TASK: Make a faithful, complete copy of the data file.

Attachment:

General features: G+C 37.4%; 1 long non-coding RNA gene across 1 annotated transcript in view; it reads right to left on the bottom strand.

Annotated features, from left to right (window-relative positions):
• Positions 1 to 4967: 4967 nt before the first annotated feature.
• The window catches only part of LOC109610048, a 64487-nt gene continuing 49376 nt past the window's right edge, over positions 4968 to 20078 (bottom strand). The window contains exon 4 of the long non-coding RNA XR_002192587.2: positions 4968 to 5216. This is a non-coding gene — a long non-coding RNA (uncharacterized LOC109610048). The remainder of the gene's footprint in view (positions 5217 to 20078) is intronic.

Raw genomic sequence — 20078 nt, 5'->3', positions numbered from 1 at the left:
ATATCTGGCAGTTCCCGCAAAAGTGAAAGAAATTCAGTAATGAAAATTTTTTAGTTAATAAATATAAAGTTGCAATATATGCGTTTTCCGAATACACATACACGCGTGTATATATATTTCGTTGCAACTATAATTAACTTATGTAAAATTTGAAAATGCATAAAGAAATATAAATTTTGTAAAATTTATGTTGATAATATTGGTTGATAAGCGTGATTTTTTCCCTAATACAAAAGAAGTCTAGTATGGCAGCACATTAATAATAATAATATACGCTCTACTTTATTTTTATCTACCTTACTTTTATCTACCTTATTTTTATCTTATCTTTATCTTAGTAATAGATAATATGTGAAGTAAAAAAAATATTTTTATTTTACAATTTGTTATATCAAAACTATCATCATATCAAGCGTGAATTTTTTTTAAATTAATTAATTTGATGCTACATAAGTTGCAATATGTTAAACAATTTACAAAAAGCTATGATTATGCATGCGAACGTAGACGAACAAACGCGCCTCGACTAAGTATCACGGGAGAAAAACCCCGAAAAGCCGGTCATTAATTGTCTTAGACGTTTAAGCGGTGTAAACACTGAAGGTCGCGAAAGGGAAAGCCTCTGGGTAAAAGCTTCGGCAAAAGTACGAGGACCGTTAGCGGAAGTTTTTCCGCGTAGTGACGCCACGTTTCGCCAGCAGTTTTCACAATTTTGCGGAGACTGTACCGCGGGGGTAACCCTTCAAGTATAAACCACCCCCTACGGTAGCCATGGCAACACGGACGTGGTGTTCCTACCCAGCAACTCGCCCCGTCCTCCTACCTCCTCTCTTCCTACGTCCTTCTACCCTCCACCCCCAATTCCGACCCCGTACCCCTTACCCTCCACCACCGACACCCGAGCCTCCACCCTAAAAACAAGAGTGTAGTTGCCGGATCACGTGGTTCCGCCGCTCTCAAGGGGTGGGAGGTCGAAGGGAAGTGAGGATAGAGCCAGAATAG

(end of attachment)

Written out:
General features: G+C 37.4%; 1 long non-coding RNA gene across 1 annotated transcript in view; it reads right to left on the bottom strand.

Annotated features, from left to right (window-relative positions):
• Positions 1 to 4967: 4967 nt before the first annotated feature.
• The window catches only part of LOC109610048, a 64487-nt gene continuing 49376 nt past the window's right edge, over positions 4968 to 20078 (bottom strand). The window contains exon 4 of the long non-coding RNA XR_002192587.2: positions 4968 to 5216. This is a non-coding gene — a long non-coding RNA (uncharacterized LOC109610048). The remainder of the gene's footprint in view (positions 5217 to 20078) is intronic.

Raw genomic sequence — 20078 nt, 5'->3', positions numbered from 1 at the left:
ATATCTGGCAGTTCCCGCAAAAGTGAAAGAAATTCAGTAATGAAAATTTTTTAGTTAATAAATATAAAGTTGCAATATATGCGTTTTCCGAATACACATACACGCGTGTATATATATTTCGTTGCAACTATAATTAACTTATGTAAAATTTGAAAATGCATAAAGAAATATAAATTTTGTAAAATTTATGTTGATAATATTGGTTGATAAGCGTGATTTTTTCCCTAATACAAAAGAAGTCTAGTATGGCAGCACATTAATAATAATAATATACGCTCTACTTTATTTTTATCTACCTTACTTTTATCTACCTTATTTTTATCTTATCTTTATCTTAGTAATAGATAATATGTGAAGTAAAAAAAATATTTTTATTTTACAATTTGTTATATCAAAACTATCATCATATCAAGCGTGAATTTTTTTTAAATTAATTAATTTGATGCTACATAAGTTGCAATATGTTAAACAATTTACAAAAAGCTATGATTATGCATGCGAACGTAGACGAACAAACGCGCCTCGACTAAGTATCACGGGAGAAAAACCCCGAAAAGCCGGTCATTAATTGTCTTAGACGTTTAAGCGGTGTAAACACTGAAGGTCGCGAAAGGGAAAGCCTCTGGGTAAAAGCTTCGGCAAAAGTACGAGGACCGTTAGCGGAAGTTTTTCCGCGTAGTGACGCCACGTTTCGCCAGCAGTTTTCACAATTTTGCGGAGACTGTACCGCGGGGGTAACCCTTCAAGTATAAACCACCCCCTACGGTAGCCATGGCAACACGGACGTGGTGTTCCTACCCAGCAACTCGCCCCGTCCTCCTACCTCCTCTCTTCCTACGTCCTTCTACCCTCCACCCCCAATTCCGACCCCGTACCCCTTACCCTCCACCACCGACACCCGAGCCTCCACCCTAAAAACAAGAGTGTAGTTGCCGGATCACGTGGTTCCGCCGCTCTCAAGGGGTGGGAGGTCGAAGGGAAGTGAGGATAGAGCCAGAATAG